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The CIA's first grandmaster

Kanika Datta 

Allen Dulles, the CIA and the Rise of America's Secret Government
David Talbot

686 pages; Rs 899

A biography of Allen Dulles 47 years after his death would have struggled for context but for the US presidential primaries. Republican frontrunner Donald Trump's swashbuckling assertions on US intervention in West Asia, a crude amplification of the "neocon" agenda, may dismay even conservative right wingers. But this substantial book on the Central Intelligence Agency's longest serving director (1953-1961) shows why braggadocio-as-foreign-policy retains a certain popularity in America 26 years after the Cold War.

The Devil's Chessboard aims to show how Dulles, in partnership with his brother John Foster, Secretary of State under President Eisenhower, shaped and projected America's global power in a way that found ready successors in Lyndon B Johnson, Ronald Reagan and George W Bush and the disasters and scandals of Vietnam, Iran, Iraq and Afghanistan.

The book covers mostly familiar ground but still makes for a compelling read. Mr Talbot, a founder and former editor-in -chief of Salon, tells the story with light-handed skill that masks a prodigious amount of research. He scours recently discovered US documents and personal journals (including of Dulles' wife and mistress), interviews intelligence sources across the Atlantic and children of CIA officials (including Dulles' daughter) to build a rivetting portrait of one of the most unfathomable men in American public life.

The Dulles brothers' role in Iran, where they engineered the overthrow of the popularly elected Mohammad Mossadegh to reinstate the egregious Shah Reza Pahlavi, and Guatemala, where they drove out Jacobo Arbenz, and the U2 scandal, which embarrassed Eisenhower on the eve of peace talks with the Soviet Union, are well documented here as elsewhere. Mr Talbot, however, does well to remind us of the tragic fate of Patrice Lumumba and the Congo, also a Dulles operation, days before the Kennedy administration took charge.

The shrill anti-Communism of the Joseph McCarthy era legitimated all these interventions but the real purposes were linked - then as now - inexorably with American business. For the Dulles brothers, those interests were personal, in Sullivan and Cromwell, the law firm in which both had been partners and whose clients these coups served (the similarity with the Dick Cheney-Haliburton-Iraqi invasion link is hard to miss).

Big Oil and the Iranian debacle, United Fruit Company and the Guatemalan coup, these are well remembered, but Mr Talbot has also written in fascinating detail about the brothers' less-known wartime activities. John, the older, was still a partner in Sullivan and Cromwell, and Allen was an officer with the Office of Strategic Services, the CIA's predecessor, in Switzerland, by then well established as the haven for financing the Nazi war machine. The chapter titled "The Double Agent" traces how the brothers leveraged the secrecy of the Swiss banking system to parley massive US investments in the firm's German clients like IG Farben and Krupp, integral cogs in Hitler's military-industrial complex.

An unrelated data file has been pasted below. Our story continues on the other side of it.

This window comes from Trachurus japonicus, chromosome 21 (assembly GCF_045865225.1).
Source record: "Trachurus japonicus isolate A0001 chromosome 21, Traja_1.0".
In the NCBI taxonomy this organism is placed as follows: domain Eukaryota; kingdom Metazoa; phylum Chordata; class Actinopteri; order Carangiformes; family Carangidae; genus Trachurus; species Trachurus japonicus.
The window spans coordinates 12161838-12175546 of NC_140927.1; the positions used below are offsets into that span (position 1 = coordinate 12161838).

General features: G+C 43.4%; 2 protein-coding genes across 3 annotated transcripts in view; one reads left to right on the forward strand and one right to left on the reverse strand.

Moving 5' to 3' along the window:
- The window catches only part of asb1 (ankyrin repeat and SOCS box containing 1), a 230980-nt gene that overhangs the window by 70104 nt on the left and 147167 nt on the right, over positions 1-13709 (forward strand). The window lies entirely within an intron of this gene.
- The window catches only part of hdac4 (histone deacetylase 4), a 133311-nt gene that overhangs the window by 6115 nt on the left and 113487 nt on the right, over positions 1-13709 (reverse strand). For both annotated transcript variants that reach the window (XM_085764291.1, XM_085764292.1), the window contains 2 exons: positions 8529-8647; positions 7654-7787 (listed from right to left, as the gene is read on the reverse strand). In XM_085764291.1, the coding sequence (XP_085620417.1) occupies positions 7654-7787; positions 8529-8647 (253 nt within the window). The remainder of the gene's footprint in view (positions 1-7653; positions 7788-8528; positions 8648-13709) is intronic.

Mr Talbot also documents Dulles' post-war role in rescuing several of the Nazi regime's most notorious officials - among them SS General Karl Wolff, Heinrich Himmler's chief of staff and commander of Nazi security forces in Italy, his deputy Eugen Dollman and Reinhard Gehlen, Hiltler's intelligence chief on the Eastern Front. He has probably exaggerated Dulles' influence in the infamous "Ratline" policy that prompted the Allies to soften towards "useful Nazis" in their new rivalry against the Soviet Union. But he does create a persuasive picture of the rank amorality, developed in the first flush of victory, that informed the American post-war political establishment, which threw up politicians like McCarthy and Richard Nixon and provided ample scope for men of Dulles' sinister talents.

Dulles' leadership of the CIA created a twisted legacy in which thought experiments - to which he even subjected his son who suffered the effects of a head wound in the Korean War - and covert operations were given official sanction. Establishing this is one part of Mr Talbot's intention in writing this book. The Devil's Chessboard takes the Dulles story a step further to raise the old suspicion that he was connected with the plot to assassinate John F Kennedy, the president who dismissed him after the Bay of Pigs fiasco.

Sacked and discredited after that ill-fated operation to oust Fidel Castro, Dulles nursed deep grievances against the young president. His refusal to provide air cover for Dulles' operation was the immediate reason for this disgruntlement, but the old spy, who retained links with CIA dissidents and old Cuba hands after he stepped down, was also dismayed by Kennedy's softer foreign policy stance. His membership of the famous Warren Commission investigation into Kennedy's assassination was odd enough but the ludicrous conclusion of a lone, deranged gun man was a patent cover-up, acknowledged even then. Eventually, writes Mr Talbot, even Dulles' loyal mistress and long-time confidante believes he is implicated in the whitewash.

Though the book is kinder to Kennedy than warranted, Mr Talbot raises questions and hypotheses that point the needle of suspicion inexorably in Dulles' direction, clarifying issues that were raised even then (hinted at in Oliver Stone's gripping Kevin Costner-starrer JKF ). The careful investigation provides convincing evidence but stops short of the expose we're promised. With many key documents destroyed or yet to be declassified, we'll probably never know. But as a portrait of power without accountability, this biography of Allen Dulles is well-timed in the current political milieu.

First Published: Thu, April 14 2016. 21:30 IST